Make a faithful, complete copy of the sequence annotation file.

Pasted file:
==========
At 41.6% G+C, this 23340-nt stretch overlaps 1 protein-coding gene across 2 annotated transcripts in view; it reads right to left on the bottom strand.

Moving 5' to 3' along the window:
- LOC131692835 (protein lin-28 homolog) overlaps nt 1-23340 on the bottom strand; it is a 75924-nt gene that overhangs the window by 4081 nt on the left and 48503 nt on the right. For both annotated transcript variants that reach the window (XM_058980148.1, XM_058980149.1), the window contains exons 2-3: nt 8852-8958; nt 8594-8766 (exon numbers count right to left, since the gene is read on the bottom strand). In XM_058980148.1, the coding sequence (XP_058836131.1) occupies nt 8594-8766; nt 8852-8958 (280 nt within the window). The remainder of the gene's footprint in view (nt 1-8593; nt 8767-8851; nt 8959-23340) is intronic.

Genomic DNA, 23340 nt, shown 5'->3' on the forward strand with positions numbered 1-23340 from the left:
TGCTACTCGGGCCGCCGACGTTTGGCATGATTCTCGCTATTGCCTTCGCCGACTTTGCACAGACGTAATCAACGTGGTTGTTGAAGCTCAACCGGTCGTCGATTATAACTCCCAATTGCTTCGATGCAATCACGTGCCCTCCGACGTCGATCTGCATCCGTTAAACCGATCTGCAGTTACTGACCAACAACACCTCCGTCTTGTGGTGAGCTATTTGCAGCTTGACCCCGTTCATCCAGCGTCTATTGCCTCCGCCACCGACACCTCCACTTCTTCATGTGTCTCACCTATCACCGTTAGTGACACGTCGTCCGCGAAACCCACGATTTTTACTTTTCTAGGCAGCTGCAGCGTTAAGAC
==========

At 41.6% G+C, this 23340-nt stretch overlaps 1 protein-coding gene across 2 annotated transcripts in view; it reads right to left on the bottom strand.

Moving 5' to 3' along the window:
- LOC131692835 (protein lin-28 homolog) overlaps nt 1-23340 on the bottom strand; it is a 75924-nt gene that overhangs the window by 4081 nt on the left and 48503 nt on the right. For both annotated transcript variants that reach the window (XM_058980148.1, XM_058980149.1), the window contains exons 2-3: nt 8852-8958; nt 8594-8766 (exon numbers count right to left, since the gene is read on the bottom strand). In XM_058980148.1, the coding sequence (XP_058836131.1) occupies nt 8594-8766; nt 8852-8958 (280 nt within the window). The remainder of the gene's footprint in view (nt 1-8593; nt 8767-8851; nt 8959-23340) is intronic.

Genomic DNA, 23340 nt, shown 5'->3' on the forward strand with positions numbered 1-23340 from the left:
TGCTACTCGGGCCGCCGACGTTTGGCATGATTCTCGCTATTGCCTTCGCCGACTTTGCACAGACGTAATCAACGTGGTTGTTGAAGCTCAACCGGTCGTCGATTATAACTCCCAATTGCTTCGATGCAATCACGTGCCCTCCGACGTCGATCTGCATCCGTTAAACCGATCTGCAGTTACTGACCAACAACACCTCCGTCTTGTGGTGAGCTATTTGCAGCTTGACCCCGTTCATCCAGCGTCTATTGCCTCCGCCACCGACACCTCCACTTCTTCATGTGTCTCACCTATCACCGTTAGTGACACGTCGTCCGCGAAACCCACGATTTTTACTTTTCTAGGCAGCTGCAGCGTTAAGAC